Danielle Steel does not use words well. She uses the same old expressions in every book, usually over and over. Example: "It meant the world to him/her...." Her characterizations are also shallow. She writes in superlatives about character traits and appearances. I know she sells a lot of books, but she could improve her literary skills in my opinion. I read many books a month, and her presentation is weaker than many authors. I will admit that her stories can be very interesting, in spite of these distractions.
The male reader, MacLeod Andrews did a very good job. The female reader, Renee Raudman, was very distracting to me. She hisses her "s's". I would have enjoyed the audio a lot more if another woman had read it. I will be more careful not to buy books read by her.
The story was very good.
I found Joy extremely self-engrossed and annoying. For a veterinarian, she was very immature and judgmental. She would get an idea, think about it shortly, decide it was true and then start accusing like she knew for an absolute fact it was fact.
yes - she was fine
I would never trust my pet with someone so unstable and over-reacting.
The story was okay but the lead protagonists, Diane and Jake, were not likeable to me. Especially Jack, who argues about everything, rarely listens to advice and in the end, he does a cruel thing to someone who had loved him. This was my first Jon Rector book so I don't know if this is a pattern with his lead characters.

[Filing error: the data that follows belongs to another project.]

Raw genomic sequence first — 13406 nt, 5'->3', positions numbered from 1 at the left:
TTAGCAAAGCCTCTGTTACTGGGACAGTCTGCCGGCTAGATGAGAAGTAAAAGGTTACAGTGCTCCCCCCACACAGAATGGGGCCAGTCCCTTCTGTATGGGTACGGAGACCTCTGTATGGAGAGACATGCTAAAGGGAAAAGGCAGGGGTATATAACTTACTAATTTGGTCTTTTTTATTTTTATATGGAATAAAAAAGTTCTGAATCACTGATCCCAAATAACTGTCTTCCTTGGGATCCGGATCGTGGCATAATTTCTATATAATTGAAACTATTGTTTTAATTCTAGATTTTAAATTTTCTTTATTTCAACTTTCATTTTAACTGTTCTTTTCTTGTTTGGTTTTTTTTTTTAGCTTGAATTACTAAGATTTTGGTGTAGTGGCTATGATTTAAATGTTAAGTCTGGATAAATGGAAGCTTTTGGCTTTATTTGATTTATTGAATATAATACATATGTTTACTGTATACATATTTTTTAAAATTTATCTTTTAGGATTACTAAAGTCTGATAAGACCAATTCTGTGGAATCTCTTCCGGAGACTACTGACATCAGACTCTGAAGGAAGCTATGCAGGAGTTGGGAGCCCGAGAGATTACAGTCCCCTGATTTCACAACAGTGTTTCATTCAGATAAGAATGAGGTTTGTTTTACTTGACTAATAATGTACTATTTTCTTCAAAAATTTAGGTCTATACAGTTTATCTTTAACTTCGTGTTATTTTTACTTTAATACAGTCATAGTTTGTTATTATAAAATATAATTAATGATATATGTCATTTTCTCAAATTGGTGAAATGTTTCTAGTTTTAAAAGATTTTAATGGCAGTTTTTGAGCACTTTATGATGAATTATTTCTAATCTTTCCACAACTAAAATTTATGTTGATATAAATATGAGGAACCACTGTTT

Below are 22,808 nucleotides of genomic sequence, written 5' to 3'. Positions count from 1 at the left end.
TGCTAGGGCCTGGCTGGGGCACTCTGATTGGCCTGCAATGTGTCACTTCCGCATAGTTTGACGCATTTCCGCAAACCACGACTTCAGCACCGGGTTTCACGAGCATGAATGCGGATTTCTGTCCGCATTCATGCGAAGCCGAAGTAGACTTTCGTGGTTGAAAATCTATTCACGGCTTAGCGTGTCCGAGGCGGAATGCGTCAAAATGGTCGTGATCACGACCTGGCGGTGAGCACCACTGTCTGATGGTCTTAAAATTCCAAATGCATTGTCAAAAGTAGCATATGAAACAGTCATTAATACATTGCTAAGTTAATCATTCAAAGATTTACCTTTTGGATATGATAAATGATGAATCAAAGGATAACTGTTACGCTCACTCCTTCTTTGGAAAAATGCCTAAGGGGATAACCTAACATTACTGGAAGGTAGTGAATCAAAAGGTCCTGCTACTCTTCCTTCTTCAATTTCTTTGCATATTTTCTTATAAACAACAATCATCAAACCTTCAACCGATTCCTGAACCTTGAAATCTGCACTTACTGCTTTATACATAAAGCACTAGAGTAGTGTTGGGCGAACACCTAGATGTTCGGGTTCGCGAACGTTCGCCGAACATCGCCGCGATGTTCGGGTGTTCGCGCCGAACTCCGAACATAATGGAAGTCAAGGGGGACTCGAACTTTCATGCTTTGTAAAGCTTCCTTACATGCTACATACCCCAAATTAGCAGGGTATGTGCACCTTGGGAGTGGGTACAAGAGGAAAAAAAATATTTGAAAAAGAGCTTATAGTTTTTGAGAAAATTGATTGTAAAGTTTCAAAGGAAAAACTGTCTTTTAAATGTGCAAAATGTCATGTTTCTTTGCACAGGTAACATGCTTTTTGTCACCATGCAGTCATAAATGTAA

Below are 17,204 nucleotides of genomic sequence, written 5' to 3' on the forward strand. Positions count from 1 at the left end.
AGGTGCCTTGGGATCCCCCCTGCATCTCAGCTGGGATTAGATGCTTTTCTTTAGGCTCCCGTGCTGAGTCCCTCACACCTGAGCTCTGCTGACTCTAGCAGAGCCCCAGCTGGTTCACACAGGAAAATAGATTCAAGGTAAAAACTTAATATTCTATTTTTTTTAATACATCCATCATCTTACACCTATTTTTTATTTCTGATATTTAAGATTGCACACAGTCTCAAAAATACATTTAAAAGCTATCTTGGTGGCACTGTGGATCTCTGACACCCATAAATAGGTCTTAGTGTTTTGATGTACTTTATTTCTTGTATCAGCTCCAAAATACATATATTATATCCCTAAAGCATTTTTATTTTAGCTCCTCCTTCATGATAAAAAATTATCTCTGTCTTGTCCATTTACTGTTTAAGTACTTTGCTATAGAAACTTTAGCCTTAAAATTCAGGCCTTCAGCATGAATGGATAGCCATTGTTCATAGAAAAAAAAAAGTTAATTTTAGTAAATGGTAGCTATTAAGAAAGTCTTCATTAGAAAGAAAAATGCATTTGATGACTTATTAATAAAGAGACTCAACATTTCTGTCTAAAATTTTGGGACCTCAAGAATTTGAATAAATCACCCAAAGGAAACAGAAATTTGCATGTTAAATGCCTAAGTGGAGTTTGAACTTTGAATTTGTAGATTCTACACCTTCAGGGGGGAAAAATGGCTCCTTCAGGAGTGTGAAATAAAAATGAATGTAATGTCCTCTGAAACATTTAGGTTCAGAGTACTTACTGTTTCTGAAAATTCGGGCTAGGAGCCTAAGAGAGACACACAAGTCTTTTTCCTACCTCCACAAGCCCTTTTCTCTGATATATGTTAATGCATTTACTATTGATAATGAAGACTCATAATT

I would have written Jake without so much egotism and surety of himself. I also didn't understand how he could be so obsessed with Diane, a very selfish person with poor judgment.
Mr. Hillgartner did a good job narrating.
No - it is quite involved and perhaps, a bit confusing for some.
I did not order the whispersync because I listened to the sample and I thought the narrator was quite poor at his craft. His delivery was too slow and monotone.
Paul Costanza did an excellent job as one of the narrators but Renee Raudmans voice was very annoying because she has a hissing sound to her "S's" I would have preferred if Mr. Costanza had read the entire book.
If Ms. Raudman would stop hissing, I would be happy to listen to both of them. This problem was especially obvious when the consonant "S' was at the end of a word.
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